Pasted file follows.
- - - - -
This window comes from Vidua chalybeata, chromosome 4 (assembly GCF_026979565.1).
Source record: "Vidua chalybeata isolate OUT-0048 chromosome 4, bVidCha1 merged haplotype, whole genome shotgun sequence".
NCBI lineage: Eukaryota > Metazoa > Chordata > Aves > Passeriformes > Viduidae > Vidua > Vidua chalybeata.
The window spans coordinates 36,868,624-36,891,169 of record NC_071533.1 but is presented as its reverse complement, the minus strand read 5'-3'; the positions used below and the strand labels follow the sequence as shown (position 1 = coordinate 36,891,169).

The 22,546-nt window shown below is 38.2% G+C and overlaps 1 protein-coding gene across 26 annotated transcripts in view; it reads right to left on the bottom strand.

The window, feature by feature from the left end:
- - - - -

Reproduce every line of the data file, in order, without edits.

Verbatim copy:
This window comes from Vidua chalybeata, chromosome 4 (assembly GCF_026979565.1).
Source record: "Vidua chalybeata isolate OUT-0048 chromosome 4, bVidCha1 merged haplotype, whole genome shotgun sequence".
NCBI lineage: Eukaryota > Metazoa > Chordata > Aves > Passeriformes > Viduidae > Vidua > Vidua chalybeata.
The window spans coordinates 36,868,624-36,891,169 of record NC_071533.1 but is presented as its reverse complement, the minus strand read 5'-3'; the positions used below and the strand labels follow the sequence as shown (position 1 = coordinate 36,891,169).

The 22,546-nt window shown below is 38.2% G+C and overlaps 1 protein-coding gene across 26 annotated transcripts in view; it reads right to left on the bottom strand.

The window, feature by feature from the left end: